Hydrogen peroxide is a simple oxidizing agent. Its environmental benignness and effectiveness have led to a continuous increase in its use and production. Anthraquinone autoxidation (the AO process) is generally used to manufacture hydrogen peroxide (H2O2); however, this complex multi-stage process releases large amounts of organic solvent into the environment and requires significant energy to operate. As a green and energy-efficient production method, the direct synthesis of hydrogen peroxide (DSHP) from molecular hydrogen and oxygen can overcome the disadvantages of the AO process. However, DSHP has remained challenging until recently as severe mass-transfer limitations and unavoidable side reactions result in insufficient selectivity for H2O2. However, beyond the conventional development methods for catalysts, recent advances in chemical and engineering fields can appreciably assist in the discovery of a “dream catalyst” for DSHP; high-end computational methods and the facile surface-controllable syntheses of nanocatalysts. This review addresses how a combination of density functional theory (DFT) calculations and nanocatalyst synthesis technologies lead to the development of high-performance catalysts for DSHP, and provides guidelines on efficient methodologies for the development of catalysts through the use of cutting edge technologies.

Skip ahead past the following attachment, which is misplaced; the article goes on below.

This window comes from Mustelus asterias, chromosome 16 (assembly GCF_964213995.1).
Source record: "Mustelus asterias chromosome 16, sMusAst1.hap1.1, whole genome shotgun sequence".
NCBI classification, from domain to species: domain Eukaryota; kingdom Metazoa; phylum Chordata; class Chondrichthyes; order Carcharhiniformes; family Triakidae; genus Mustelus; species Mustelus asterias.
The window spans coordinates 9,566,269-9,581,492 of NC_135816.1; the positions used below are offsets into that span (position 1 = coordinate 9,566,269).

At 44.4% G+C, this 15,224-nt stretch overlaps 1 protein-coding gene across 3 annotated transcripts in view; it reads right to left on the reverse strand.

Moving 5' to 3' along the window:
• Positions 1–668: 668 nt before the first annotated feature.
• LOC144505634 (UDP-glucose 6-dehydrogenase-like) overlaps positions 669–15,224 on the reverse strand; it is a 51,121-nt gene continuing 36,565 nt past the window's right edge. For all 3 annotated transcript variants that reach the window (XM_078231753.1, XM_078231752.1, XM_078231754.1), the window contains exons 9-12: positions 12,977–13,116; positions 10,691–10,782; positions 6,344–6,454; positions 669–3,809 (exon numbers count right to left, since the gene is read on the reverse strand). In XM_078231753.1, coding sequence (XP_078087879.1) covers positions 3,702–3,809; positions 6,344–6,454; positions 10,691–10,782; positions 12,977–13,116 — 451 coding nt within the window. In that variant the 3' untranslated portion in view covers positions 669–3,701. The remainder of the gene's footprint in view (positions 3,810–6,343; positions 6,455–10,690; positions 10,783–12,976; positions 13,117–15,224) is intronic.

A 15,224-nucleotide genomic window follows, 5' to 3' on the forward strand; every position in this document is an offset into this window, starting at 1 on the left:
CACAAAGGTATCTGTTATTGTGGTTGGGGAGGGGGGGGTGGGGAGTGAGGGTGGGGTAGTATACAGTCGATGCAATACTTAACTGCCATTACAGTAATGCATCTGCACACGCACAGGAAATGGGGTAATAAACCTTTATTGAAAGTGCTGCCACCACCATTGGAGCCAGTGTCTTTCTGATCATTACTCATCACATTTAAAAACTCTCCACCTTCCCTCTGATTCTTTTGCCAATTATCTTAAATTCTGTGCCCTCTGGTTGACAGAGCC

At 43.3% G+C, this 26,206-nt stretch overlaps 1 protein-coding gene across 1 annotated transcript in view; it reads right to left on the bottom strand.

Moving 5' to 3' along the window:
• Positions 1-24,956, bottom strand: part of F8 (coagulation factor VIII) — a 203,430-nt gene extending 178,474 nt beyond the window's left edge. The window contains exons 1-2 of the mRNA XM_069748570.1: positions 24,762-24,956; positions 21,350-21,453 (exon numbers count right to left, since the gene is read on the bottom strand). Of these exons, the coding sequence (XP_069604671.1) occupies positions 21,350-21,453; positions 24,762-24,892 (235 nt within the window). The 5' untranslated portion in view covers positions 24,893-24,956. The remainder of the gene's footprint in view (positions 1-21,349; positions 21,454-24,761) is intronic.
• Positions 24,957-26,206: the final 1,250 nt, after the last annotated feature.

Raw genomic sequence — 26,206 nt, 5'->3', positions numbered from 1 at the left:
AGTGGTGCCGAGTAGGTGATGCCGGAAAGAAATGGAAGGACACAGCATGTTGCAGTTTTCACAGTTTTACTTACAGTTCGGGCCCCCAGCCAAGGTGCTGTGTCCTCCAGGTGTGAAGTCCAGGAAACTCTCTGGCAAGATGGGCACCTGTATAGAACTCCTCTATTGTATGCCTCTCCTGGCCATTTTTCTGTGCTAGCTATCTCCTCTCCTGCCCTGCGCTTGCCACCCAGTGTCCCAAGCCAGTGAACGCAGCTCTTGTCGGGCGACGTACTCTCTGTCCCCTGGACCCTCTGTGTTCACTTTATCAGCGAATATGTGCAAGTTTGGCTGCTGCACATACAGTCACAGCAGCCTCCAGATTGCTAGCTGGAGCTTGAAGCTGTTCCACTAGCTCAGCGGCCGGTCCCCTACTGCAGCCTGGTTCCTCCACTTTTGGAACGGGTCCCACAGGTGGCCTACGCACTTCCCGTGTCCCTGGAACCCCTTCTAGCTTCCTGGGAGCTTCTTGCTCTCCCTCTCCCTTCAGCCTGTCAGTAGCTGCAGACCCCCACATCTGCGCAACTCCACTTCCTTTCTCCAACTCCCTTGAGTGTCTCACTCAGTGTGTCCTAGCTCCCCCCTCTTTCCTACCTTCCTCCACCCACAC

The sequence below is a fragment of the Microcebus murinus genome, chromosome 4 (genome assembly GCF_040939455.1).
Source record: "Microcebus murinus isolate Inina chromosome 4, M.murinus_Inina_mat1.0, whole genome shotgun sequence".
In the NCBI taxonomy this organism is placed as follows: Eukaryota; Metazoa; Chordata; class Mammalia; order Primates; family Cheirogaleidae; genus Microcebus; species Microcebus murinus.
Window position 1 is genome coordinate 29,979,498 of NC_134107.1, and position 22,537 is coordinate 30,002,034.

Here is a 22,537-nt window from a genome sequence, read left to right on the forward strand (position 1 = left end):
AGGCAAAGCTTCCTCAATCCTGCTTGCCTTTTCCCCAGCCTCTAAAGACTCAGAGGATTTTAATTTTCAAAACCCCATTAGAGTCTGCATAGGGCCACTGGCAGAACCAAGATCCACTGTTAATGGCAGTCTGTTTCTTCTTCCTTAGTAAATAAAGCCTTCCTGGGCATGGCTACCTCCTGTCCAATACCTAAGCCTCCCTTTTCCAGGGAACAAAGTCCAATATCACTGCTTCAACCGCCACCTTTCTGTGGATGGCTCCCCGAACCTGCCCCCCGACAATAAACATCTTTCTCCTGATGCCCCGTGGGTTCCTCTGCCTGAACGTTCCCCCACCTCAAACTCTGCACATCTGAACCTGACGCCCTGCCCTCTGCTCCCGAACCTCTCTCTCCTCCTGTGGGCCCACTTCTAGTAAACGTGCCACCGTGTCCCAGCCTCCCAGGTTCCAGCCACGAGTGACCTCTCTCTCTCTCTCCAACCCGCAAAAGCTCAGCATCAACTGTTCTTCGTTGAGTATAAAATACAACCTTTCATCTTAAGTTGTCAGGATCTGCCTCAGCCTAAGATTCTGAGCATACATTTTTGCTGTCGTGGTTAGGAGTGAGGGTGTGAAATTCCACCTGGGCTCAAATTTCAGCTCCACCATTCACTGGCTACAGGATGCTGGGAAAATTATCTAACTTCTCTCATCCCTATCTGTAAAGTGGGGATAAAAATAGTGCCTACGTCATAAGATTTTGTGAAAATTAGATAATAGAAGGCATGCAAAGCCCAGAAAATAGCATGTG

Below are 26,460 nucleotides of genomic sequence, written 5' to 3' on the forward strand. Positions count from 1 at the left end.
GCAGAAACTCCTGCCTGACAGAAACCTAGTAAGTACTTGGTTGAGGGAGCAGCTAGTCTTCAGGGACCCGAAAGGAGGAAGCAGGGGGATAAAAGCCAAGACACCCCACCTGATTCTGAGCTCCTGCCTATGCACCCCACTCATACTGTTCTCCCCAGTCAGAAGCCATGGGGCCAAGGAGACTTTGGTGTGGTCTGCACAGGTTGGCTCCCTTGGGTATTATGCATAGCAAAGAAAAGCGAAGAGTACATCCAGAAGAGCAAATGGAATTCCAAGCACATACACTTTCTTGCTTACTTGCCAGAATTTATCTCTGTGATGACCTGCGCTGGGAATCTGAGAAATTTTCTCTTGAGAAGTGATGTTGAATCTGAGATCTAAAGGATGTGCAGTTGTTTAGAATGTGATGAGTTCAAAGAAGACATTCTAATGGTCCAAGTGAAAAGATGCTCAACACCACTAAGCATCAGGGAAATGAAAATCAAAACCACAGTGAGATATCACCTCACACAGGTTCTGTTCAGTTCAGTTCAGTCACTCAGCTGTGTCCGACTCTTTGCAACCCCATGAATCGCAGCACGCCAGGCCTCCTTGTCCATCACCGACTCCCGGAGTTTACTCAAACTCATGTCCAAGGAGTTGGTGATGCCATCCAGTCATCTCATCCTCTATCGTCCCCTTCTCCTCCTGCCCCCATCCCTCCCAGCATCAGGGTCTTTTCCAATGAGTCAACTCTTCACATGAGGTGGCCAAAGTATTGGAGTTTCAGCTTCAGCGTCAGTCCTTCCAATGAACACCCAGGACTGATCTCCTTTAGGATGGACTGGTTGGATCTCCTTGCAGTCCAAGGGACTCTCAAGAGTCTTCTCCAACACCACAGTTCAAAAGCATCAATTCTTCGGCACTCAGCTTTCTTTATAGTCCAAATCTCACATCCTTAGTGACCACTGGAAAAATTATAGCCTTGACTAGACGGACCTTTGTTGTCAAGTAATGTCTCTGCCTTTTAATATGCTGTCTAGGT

- characterizations, DFT calculations
- direct synthesis of hydrogen peroxide
- electrocatalysis, nanoparticles synthesis
ASJC Scopus subject areas
- Renewable Energy, Sustainability and the Environment
- Materials Science(all)